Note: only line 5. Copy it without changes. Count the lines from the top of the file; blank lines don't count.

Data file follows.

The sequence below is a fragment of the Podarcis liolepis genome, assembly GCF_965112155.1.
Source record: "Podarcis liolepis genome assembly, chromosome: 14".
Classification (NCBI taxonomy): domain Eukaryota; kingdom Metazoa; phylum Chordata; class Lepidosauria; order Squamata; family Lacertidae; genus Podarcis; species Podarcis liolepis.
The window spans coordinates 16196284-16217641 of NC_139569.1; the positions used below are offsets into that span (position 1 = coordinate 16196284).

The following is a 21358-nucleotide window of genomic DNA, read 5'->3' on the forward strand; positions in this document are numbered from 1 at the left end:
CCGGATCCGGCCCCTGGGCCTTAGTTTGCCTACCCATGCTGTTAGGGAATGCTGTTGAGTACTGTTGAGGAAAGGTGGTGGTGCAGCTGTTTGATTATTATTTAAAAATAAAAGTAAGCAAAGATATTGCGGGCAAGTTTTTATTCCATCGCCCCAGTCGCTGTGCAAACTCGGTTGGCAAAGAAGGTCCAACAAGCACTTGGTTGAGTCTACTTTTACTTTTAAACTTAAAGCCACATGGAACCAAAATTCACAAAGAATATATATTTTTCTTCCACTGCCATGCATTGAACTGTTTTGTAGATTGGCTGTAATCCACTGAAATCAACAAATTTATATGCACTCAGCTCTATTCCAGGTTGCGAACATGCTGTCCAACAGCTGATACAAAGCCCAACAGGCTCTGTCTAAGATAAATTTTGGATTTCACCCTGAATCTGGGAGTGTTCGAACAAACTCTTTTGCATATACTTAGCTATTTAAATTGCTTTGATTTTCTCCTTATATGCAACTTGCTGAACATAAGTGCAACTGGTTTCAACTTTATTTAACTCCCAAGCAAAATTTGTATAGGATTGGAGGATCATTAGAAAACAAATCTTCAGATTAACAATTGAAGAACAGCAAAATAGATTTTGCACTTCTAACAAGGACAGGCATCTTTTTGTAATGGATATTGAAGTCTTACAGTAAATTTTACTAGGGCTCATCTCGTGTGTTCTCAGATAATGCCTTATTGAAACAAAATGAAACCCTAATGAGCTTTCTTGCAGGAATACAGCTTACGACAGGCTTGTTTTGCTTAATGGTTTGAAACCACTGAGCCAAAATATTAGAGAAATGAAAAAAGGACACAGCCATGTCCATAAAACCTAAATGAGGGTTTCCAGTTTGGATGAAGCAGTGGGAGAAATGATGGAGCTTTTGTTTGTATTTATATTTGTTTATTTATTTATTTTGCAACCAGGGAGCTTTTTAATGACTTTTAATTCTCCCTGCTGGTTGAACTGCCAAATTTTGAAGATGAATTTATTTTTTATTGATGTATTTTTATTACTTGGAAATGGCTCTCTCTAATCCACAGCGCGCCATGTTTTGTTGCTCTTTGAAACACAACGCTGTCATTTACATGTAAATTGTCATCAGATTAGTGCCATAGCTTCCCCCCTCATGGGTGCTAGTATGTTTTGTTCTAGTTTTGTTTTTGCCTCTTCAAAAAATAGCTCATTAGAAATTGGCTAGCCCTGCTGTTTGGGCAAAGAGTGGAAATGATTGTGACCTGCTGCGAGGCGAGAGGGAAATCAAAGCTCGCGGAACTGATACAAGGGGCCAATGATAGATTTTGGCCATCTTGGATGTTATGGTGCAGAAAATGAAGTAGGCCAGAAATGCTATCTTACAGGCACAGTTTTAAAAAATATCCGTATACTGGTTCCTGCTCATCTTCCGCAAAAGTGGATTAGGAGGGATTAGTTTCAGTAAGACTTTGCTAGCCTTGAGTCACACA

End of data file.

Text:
The following is a 21358-nucleotide window of genomic DNA, read 5'->3' on the forward strand; positions in this document are numbered from 1 at the left end: